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Police to review safety measures in Slough's open spaces following rise in serious sex crimes

Hannah Crouch

Hannah Crouch

hannahc

A call has been made for Slough Borough Council (SBC) to ‘take more responsibility’ in working to reduce the fear of sexual assaults.

At Tuesday’s full council meeting, councillors from across the parties agreed more needs to be done to tackle sexual crimes in Slough.

A motion put forward by Cllr Rayman Bains (Con, Upton) called for SBC and the Safer Slough Partnership (SSP) to ‘prioritise’ working towards reducing fear of sexual assaults across the town.

The SSP is the town’s crime and disorder panel which includes representatives from SBC, police and other public bodies including the Royal Berkshire Fire and Rescue Service.

Speaking at the meeting about the motion, Cllr Bains said he had met with Thames Valley Police and Crime Commissioner, Anthony Stansfeld, where he had agreed an ‘action plan’ would be put together.

However, months on from the meeting, Cllr Bains says he has yet to hear anything back from police.

Speaking to the Express, Cllr Bains said: “The council does need to take a lot of responsibility and blame and the SSP needs to make the issue more of a priority.

“The council in power and the ruling party should be putting pressure on Anthony Stansfeld and the police to try and combat this.”

A number of attacks have taken place in public places, including Salt Hill Park and Slough Crematorium.

On July 11, 56-year-old Christopher Rode, of Granville Avenue, Slough, was jailed for life after he admitted raping a woman in the crematorium in May.

In light of Rode’s sentencing, SBC confirmed it has moved to link up CCTV cameras at the crematorium to the council’s central CCTV system hub which is monitored 24 hours a day.

On July 8, 18-year-old engineering student Damian Kazimierczak, of Salt Hill Way, was found guilty of one count of attempted murder and rape of a 36-year-old woman in Salt Hill Park in December.

Cllr Bains added the people of Slough should be ‘angered’ over the fact his fellow councillors have failed to attend the Thames Valley Police and Crime panel where police can be held to account.

In the last four meetings, an SBC representative has only been present twice.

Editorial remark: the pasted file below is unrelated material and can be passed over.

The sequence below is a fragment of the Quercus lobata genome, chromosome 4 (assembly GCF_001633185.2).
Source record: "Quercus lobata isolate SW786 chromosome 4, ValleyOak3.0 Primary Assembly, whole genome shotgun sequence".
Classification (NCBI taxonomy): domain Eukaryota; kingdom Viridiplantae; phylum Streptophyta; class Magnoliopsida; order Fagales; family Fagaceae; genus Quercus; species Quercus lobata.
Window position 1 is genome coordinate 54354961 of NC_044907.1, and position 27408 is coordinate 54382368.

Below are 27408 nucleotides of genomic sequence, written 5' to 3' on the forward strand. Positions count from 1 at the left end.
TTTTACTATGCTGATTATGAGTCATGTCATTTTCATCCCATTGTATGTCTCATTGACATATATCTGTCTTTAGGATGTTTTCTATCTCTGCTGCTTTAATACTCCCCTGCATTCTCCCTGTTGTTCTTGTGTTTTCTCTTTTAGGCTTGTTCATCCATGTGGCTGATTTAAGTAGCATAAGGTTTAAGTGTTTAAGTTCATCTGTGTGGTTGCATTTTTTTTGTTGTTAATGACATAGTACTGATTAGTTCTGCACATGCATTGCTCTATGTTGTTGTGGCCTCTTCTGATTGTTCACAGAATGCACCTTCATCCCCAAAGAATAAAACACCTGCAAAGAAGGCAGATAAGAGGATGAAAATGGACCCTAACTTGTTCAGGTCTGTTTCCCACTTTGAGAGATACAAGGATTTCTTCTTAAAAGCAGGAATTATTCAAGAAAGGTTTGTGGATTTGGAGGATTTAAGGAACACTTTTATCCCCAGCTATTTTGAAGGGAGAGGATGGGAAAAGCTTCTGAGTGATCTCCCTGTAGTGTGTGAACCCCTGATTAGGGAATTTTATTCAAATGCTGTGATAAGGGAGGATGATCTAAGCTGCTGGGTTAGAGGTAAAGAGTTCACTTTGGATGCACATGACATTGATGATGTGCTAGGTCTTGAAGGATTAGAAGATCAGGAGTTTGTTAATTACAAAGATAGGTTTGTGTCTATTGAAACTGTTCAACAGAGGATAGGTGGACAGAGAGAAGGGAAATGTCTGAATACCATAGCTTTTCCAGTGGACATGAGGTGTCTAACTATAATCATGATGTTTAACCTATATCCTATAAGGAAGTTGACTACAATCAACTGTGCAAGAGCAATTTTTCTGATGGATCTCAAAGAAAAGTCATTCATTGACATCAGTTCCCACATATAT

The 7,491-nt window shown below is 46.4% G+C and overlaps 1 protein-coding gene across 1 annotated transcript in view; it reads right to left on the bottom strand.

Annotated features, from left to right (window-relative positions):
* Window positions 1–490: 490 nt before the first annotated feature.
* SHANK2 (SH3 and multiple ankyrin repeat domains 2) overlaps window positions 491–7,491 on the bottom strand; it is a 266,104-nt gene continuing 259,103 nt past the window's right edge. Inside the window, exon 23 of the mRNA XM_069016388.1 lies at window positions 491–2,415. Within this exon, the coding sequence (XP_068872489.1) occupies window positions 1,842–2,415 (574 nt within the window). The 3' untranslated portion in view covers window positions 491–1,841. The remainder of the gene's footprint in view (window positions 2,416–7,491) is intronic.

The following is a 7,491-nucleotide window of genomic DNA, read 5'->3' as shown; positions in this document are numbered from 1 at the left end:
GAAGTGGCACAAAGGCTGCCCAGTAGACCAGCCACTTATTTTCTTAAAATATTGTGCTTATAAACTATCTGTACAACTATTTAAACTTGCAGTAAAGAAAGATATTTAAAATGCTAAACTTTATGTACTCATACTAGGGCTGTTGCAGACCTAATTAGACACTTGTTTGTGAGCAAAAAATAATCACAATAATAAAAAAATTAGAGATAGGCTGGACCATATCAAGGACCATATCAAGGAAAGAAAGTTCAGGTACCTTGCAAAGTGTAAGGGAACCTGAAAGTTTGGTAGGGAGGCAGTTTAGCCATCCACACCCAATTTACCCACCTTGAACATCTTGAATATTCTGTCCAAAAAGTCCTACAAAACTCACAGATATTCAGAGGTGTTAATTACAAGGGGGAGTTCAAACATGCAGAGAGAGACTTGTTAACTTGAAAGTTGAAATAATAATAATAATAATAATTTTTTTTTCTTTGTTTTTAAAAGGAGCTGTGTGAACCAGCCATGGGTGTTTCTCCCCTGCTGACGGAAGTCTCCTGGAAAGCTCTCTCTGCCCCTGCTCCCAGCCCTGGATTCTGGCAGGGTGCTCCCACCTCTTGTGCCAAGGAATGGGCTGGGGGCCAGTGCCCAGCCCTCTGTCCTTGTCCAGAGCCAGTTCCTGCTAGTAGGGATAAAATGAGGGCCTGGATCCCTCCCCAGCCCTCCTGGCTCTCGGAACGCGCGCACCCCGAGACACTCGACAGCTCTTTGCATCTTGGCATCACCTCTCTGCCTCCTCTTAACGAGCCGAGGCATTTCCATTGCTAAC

In response, the newly appointed panel member, Cllr Paul Sohal, who is also the commissioner for regulation and consumer control, confirmed he had attended the last meeting on June 17.

He added he would try his best to attend as many meetings as he could and ‘improve’ SBC’s record.

Detective Chief Inspector Nikki Pierce said: “Thames Valley Police will continue to work closely with Slough Borough Council, including through the Safer Slough Partnership, to ensure members of the community are confident in reporting sexual offences to police and comfortable in raising any community issues.

“One area the partnership’s work will be to explore further safety measures in open spaces and parks to ensure the public feel safe visiting them.

“The force takes all reports of sexual offences extremely seriously. The increase in reports of sexual offences can be attributed to a number of factors including changes to the crime recording process and domestic abuse risk assessment process.

“In addition many victims are coming forward to report non-recent offences. This shows a greater confidence amongst victims that police will deal with sexual offences in a sympathetic way and make every effort to bring offenders to justice. All reports are dealt with sensitively by specialist detectives.

“Offences will be investigated and the force will work closely with other agencies to ensure victims receive the appropriate support. If you are a victim of sexual offences or know someone who is then please come forward and report this.”

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